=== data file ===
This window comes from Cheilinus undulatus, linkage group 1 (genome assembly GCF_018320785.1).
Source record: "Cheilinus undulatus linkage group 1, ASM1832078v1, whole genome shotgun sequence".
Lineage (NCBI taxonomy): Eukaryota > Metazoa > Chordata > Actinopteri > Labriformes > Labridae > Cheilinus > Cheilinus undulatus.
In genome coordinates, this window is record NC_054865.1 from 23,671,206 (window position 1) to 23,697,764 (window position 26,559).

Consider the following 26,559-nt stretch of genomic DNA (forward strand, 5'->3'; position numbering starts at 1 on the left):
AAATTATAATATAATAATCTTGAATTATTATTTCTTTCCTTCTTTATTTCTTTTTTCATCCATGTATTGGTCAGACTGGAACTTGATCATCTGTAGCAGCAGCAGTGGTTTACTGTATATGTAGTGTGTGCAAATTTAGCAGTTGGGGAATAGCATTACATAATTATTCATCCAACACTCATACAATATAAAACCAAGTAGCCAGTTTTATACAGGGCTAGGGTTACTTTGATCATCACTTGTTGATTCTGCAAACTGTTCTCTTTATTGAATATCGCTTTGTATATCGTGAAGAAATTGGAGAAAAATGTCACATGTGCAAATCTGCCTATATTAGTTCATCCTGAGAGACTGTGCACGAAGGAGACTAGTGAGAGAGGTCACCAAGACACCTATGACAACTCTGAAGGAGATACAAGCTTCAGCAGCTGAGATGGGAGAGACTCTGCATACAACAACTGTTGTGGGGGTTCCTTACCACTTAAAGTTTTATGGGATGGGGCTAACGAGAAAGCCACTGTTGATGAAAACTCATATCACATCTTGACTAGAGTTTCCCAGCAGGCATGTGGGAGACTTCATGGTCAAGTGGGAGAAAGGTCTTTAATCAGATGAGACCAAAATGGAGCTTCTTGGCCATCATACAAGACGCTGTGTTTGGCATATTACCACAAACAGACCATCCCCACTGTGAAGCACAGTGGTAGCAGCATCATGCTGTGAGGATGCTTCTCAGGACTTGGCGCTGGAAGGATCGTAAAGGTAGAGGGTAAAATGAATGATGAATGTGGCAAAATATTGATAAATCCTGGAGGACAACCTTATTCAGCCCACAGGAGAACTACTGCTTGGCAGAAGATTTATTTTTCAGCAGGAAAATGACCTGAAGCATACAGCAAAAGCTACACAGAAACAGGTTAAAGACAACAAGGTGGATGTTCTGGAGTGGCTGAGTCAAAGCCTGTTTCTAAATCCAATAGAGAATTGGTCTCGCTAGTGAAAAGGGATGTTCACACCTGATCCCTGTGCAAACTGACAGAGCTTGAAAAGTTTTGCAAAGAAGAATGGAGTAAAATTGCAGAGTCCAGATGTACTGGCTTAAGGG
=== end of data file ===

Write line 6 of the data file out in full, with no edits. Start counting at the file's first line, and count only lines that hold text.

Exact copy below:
AAATTATAATATAATAATCTTGAATTATTATTTCTTTCCTTCTTTATTTCTTTTTTCATCCATGTATTGGTCAGACTGGAACTTGATCATCTGTAGCAGCAGCAGTGGTTTACTGTATATGTAGTGTGTGCAAATTTAGCAGTTGGGGAATAGCATTACATAATTATTCATCCAACACTCATACAATATAAAACCAAGTAGCCAGTTTTATACAGGGCTAGGGTTACTTTGATCATCACTTGTTGATTCTGCAAACTGTTCTCTTTATTGAATATCGCTTTGTATATCGTGAAGAAATTGGAGAAAAATGTCACATGTGCAAATCTGCCTATATTAGTTCATCCTGAGAGACTGTGCACGAAGGAGACTAGTGAGAGAGGTCACCAAGACACCTATGACAACTCTGAAGGAGATACAAGCTTCAGCAGCTGAGATGGGAGAGACTCTGCATACAACAACTGTTGTGGGGGTTCCTTACCACTTAAAGTTTTATGGGATGGGGCTAACGAGAAAGCCACTGTTGATGAAAACTCATATCACATCTTGACTAGAGTTTCCCAGCAGGCATGTGGGAGACTTCATGGTCAAGTGGGAGAAAGGTCTTTAATCAGATGAGACCAAAATGGAGCTTCTTGGCCATCATACAAGACGCTGTGTTTGGCATATTACCACAAACAGACCATCCCCACTGTGAAGCACAGTGGTAGCAGCATCATGCTGTGAGGATGCTTCTCAGGACTTGGCGCTGGAAGGATCGTAAAGGTAGAGGGTAAAATGAATGATGAATGTGGCAAAATATTGATAAATCCTGGAGGACAACCTTATTCAGCCCACAGGAGAACTACTGCTTGGCAGAAGATTTATTTTTCAGCAGGAAAATGACCTGAAGCATACAGCAAAAGCTACACAGAAACAGGTTAAAGACAACAAGGTGGATGTTCTGGAGTGGCTGAGTCAAAGCCTGTTTCTAAATCCAATAGAGAATTGGTCTCGCTAGTGAAAAGGGATGTTCACACCTGATCCCTGTGCAAACTGACAGAGCTTGAAAAGTTTTGCAAAGAAGAATGGAGTAAAATTGCAGAGTCCAGATGTACTGGCTTAAGGG